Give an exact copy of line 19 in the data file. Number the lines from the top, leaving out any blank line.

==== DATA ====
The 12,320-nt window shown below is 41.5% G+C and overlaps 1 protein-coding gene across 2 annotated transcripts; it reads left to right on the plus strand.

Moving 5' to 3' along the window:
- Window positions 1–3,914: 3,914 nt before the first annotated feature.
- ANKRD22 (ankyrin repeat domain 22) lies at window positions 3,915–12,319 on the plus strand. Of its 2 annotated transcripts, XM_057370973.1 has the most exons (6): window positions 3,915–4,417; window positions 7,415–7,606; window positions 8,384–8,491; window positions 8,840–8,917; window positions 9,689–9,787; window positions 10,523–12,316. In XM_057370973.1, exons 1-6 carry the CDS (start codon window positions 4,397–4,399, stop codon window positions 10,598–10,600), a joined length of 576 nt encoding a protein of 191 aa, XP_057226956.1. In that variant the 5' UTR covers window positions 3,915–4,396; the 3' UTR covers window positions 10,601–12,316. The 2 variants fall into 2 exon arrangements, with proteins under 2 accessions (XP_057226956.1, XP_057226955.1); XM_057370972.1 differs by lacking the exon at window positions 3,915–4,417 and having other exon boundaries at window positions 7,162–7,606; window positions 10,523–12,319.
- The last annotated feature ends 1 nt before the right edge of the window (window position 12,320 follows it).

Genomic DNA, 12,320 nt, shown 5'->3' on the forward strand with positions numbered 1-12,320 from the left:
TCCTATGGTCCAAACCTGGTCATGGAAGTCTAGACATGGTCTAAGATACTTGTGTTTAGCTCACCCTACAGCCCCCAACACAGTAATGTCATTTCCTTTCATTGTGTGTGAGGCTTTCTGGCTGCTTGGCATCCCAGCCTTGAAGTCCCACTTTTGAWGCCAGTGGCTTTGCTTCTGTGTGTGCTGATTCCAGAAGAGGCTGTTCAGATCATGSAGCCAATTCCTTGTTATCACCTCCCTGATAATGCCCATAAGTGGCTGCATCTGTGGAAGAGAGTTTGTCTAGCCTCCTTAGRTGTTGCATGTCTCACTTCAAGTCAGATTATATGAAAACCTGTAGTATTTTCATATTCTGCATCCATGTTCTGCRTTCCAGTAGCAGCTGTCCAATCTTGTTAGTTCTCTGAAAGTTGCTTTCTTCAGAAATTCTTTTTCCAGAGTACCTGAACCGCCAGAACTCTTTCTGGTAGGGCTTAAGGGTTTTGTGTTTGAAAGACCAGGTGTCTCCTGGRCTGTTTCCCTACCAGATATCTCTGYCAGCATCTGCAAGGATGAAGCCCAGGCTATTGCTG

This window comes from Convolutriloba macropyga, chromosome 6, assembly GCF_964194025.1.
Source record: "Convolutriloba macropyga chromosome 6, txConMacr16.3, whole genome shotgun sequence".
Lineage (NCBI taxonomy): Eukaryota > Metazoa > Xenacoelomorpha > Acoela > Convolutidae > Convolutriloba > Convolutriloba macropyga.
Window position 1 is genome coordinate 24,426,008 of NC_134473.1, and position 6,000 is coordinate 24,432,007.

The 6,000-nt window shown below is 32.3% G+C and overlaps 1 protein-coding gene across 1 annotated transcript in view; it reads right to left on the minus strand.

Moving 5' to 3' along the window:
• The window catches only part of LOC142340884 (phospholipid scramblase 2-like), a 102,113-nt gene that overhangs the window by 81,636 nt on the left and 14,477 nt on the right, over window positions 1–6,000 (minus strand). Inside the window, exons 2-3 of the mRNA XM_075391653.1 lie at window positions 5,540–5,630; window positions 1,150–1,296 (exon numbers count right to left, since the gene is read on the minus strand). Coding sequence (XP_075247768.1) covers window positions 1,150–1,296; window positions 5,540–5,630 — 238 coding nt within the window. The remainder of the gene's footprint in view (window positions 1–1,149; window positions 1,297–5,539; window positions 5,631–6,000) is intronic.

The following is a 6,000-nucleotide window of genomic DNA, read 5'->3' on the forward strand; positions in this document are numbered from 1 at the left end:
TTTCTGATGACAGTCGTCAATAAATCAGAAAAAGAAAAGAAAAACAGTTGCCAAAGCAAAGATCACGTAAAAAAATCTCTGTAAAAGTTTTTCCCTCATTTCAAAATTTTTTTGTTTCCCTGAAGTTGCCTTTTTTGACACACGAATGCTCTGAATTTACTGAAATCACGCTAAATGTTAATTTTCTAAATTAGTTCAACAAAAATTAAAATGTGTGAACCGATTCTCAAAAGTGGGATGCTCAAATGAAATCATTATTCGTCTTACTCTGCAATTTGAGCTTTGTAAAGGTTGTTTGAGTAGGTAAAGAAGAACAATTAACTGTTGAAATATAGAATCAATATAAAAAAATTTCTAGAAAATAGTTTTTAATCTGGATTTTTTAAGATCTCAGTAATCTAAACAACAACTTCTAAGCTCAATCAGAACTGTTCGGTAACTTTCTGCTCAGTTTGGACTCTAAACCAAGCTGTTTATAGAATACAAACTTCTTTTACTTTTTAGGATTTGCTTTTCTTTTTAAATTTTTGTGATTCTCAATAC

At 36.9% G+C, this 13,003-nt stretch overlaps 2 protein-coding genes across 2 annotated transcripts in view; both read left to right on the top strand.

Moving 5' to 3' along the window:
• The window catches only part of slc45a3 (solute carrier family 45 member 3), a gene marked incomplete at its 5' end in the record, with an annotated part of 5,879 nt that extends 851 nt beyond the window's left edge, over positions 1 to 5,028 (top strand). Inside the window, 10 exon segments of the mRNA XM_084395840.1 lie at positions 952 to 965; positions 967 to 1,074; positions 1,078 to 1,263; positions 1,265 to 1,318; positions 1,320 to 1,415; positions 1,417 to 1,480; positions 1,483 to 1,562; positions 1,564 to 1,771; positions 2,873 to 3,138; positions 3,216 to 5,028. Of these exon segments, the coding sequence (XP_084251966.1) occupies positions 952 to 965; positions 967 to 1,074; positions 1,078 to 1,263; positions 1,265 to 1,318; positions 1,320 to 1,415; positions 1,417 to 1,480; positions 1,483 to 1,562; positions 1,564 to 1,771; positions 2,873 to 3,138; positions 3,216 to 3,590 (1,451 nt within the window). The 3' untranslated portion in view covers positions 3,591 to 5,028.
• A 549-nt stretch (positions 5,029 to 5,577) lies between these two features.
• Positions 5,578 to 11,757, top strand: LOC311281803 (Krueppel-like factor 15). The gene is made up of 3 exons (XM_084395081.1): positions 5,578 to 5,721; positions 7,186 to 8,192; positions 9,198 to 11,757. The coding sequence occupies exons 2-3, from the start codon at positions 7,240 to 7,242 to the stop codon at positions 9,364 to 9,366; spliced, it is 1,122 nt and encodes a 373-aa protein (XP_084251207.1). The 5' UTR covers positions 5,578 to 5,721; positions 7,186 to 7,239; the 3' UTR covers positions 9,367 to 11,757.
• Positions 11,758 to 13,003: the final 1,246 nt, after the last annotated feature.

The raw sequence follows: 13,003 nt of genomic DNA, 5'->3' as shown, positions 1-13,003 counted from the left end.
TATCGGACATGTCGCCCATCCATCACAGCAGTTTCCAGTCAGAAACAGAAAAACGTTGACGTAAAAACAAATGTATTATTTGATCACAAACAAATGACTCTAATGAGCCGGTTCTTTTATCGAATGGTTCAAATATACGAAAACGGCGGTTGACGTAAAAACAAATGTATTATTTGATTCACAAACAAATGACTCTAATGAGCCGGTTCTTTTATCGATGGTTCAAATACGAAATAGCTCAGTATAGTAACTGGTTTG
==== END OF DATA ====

• The window catches only part of slc45a3 (solute carrier family 45 member 3), a gene marked incomplete at its 5' end in the record, with an annotated part of 5,879 nt that extends 851 nt beyond the window's left edge, over positions 1 to 5,028 (top strand). Inside the window, 10 exon segments of the mRNA XM_084395840.1 lie at positions 952 to 965; positions 967 to 1,074; positions 1,078 to 1,263; positions 1,265 to 1,318; positions 1,320 to 1,415; positions 1,417 to 1,480; positions 1,483 to 1,562; positions 1,564 to 1,771; positions 2,873 to 3,138; positions 3,216 to 5,028. Of these exon segments, the coding sequence (XP_084251966.1) occupies positions 952 to 965; positions 967 to 1,074; positions 1,078 to 1,263; positions 1,265 to 1,318; positions 1,320 to 1,415; positions 1,417 to 1,480; positions 1,483 to 1,562; positions 1,564 to 1,771; positions 2,873 to 3,138; positions 3,216 to 3,590 (1,451 nt within the window). The 3' untranslated portion in view covers positions 3,591 to 5,028.